For almost a decade, Dale Swanson has become accustomed to telling other people’s stories as the Prior Lake author of two historical-fiction novels about the U.S.–Dakota Wars and a children’s book.

But Swanson also has his own stories. He worked in Navy intelligence in Turkey during the Cold War, contracted with NASA in the early days of the space race from a post in Madagascar and criss-crossed the eastern seaboard training companies on early computers.

The memories he holds most dear are of his childhood home in Island Park on the shores of Lake Minnetonka.

Swanson’s Island Park stories are the subject of his latest book, “Simpler Times,” a 167-page memoir and love letter to his lakeside youth.

“The Village of Island Park, with its 500-plus acres of convoluted gravel roads winding through hilly woodlands, and around swamps, offered untold riches to a young boy,” Swanson wrote in the new book.

A desire to share his impression of his childhood with his mother first got Swanson writing. He began combing through his memories in the 1990s, writing down snippets to share with her as her health declined.

“I wanted her to understand how much my childhood meant to me,” Swanson said. “She enjoyed it, and I really wanted to acknowledge how they were so good to me.”

Swanson’s mother died in 2001, and for more than a decade the scraps of stories that would become “Simpler Times” were filed away.

The Star Tribune called Swanson’s first novel, “The Thirty-Ninth Man,” one of its best reads in 2013. After following that with a sequel and children’s book, Swanson returned to the work that started it all.

“Simpler Times” was published in December. Swanson hopes the book will be a gift for his children, old residents of Island Park and curious readers looking for a window into a Minnesota long gone.

“On this particular thing and my children’s book, I really wanted nothing more than to do something that somebody could sit down and enjoy reading,” Swanson said.

The memoir taps into family lore, filling in gaps in the family history of his Swedish and Norwegian grandparents. He writes about the recent discovery of a very extended family tree, communications with a long-lost Swedish cousin and his work on a family mystery.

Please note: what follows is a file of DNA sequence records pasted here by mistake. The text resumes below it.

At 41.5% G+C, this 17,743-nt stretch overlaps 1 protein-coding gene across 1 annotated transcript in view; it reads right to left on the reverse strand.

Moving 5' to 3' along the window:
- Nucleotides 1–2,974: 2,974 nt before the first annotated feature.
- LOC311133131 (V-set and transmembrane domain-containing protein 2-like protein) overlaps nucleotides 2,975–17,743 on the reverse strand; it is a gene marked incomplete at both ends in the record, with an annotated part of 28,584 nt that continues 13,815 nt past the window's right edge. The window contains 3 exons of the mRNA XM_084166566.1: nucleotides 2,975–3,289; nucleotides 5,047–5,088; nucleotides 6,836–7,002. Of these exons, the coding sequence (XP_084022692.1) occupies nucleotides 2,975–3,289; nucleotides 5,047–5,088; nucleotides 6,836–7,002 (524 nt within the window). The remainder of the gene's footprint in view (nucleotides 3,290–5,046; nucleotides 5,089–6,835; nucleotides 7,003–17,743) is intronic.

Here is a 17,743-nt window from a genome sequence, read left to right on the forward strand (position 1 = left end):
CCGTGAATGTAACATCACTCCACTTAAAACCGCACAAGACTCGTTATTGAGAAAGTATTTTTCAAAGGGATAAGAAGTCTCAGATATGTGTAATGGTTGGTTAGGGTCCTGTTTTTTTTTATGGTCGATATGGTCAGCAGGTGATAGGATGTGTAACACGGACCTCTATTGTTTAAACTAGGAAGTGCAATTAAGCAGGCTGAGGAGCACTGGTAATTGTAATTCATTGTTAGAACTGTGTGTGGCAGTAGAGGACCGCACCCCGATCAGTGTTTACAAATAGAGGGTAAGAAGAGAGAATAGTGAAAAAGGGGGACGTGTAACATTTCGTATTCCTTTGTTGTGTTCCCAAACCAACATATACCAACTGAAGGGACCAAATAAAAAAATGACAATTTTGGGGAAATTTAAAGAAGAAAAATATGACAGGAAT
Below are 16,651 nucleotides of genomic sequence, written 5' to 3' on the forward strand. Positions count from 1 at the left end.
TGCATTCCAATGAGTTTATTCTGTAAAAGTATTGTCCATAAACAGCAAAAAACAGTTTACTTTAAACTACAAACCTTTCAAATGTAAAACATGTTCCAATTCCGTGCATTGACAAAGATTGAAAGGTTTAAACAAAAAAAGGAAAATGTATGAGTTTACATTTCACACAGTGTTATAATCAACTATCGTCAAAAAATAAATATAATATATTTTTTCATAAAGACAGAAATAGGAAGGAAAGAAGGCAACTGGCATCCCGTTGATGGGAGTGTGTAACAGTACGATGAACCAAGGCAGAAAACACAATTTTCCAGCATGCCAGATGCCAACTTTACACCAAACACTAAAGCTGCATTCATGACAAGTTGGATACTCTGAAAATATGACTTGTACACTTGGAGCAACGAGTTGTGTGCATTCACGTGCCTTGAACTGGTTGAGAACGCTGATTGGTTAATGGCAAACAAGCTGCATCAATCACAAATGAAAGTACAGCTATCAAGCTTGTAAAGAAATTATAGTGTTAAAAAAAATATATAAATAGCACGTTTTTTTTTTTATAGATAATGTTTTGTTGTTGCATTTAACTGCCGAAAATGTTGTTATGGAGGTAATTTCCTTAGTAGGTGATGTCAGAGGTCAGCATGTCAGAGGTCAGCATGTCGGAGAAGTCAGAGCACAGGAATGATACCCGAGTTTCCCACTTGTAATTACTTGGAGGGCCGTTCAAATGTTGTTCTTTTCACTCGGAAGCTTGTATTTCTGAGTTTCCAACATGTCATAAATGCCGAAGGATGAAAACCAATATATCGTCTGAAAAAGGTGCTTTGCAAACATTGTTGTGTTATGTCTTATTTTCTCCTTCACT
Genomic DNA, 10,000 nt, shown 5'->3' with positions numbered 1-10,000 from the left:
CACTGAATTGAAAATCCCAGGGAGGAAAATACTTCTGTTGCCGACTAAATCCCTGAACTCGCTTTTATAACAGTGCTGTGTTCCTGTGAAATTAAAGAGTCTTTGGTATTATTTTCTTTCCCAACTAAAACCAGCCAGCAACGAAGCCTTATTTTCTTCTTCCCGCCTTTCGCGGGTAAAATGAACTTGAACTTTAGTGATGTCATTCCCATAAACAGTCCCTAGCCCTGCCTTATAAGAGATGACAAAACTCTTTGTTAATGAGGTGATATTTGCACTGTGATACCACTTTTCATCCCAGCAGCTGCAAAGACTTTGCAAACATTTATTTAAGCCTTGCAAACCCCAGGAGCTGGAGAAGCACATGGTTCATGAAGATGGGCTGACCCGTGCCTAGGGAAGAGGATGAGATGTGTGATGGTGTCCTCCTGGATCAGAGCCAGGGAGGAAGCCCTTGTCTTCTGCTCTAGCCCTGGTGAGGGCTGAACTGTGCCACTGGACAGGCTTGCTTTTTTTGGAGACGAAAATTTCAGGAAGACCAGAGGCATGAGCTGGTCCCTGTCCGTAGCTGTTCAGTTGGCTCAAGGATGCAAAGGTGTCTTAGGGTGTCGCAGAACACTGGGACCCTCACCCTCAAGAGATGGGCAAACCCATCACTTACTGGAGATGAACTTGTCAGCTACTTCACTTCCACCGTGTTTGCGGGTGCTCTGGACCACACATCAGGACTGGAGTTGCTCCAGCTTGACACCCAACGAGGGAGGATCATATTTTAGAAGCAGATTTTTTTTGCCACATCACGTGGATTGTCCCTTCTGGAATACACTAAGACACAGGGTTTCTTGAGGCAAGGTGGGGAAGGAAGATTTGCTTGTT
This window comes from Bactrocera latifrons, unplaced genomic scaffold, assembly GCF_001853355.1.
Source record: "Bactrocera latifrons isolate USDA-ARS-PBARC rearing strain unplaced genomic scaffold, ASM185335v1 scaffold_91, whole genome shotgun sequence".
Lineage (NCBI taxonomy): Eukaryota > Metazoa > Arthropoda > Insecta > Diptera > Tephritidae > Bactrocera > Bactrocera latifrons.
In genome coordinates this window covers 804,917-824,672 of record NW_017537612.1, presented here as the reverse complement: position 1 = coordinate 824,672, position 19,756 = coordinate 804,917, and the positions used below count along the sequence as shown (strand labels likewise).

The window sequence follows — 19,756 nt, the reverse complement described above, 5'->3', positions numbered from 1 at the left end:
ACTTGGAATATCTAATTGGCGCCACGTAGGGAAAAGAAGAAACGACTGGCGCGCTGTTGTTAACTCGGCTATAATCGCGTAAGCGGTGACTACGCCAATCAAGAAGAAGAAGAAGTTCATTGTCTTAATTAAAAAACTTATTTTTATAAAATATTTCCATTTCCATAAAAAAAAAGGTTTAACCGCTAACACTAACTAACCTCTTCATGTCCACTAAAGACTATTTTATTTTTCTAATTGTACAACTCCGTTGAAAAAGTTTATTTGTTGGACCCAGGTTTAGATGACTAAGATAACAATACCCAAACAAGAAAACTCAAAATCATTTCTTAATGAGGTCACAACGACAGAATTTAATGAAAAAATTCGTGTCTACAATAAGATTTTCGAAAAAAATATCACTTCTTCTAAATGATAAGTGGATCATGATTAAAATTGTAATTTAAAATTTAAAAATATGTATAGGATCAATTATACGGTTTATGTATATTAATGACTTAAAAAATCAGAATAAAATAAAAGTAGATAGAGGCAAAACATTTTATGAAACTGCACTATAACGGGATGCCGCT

The majority of the book centers on Swanson’s youth with his two sisters, parents and grandparents in a summer cottage-turned family home. Swanson’s grandfather John bought the cottage in the 1940s, and the family lived there as Island Park grew and expanded before becoming annexed by Mound in 1959.

Recent visits to the cottage have made him realize just how small the home was, he said. His memoir paints the picture of a bustling home on the edge of the woods, a place where food tasted better “accompanied by a soft breeze and the earthy smell that hung in the air after a summer rain.”

“Simpler Times” is a coming-of-age story woven from a collection of boyhood memories. There’s vignettes about near-death sledding rides, fireman field days and school-house shenanigans as well as a catalog of the Swanson’s unusual collection of family pets.

The family had raccoon named Snoopy who ate from the bread drawer, a crow named Joe the Swanson children hand-fed, and a grey squirrel named Chips, who loved to perch on the family’s shoulders.

“It was a really unique place to grow up,” Swanson said. “I can’t imagine a better place, really.”

Swanson said he has plans to write two or three more installations in his memoir, with later works focusing on his adult life as a husband and father.

“I want to recognize how much it means to me to have a family because that’s everything, that’s everything,” Swanson said. “It’s the things that mean something that I like to write about.”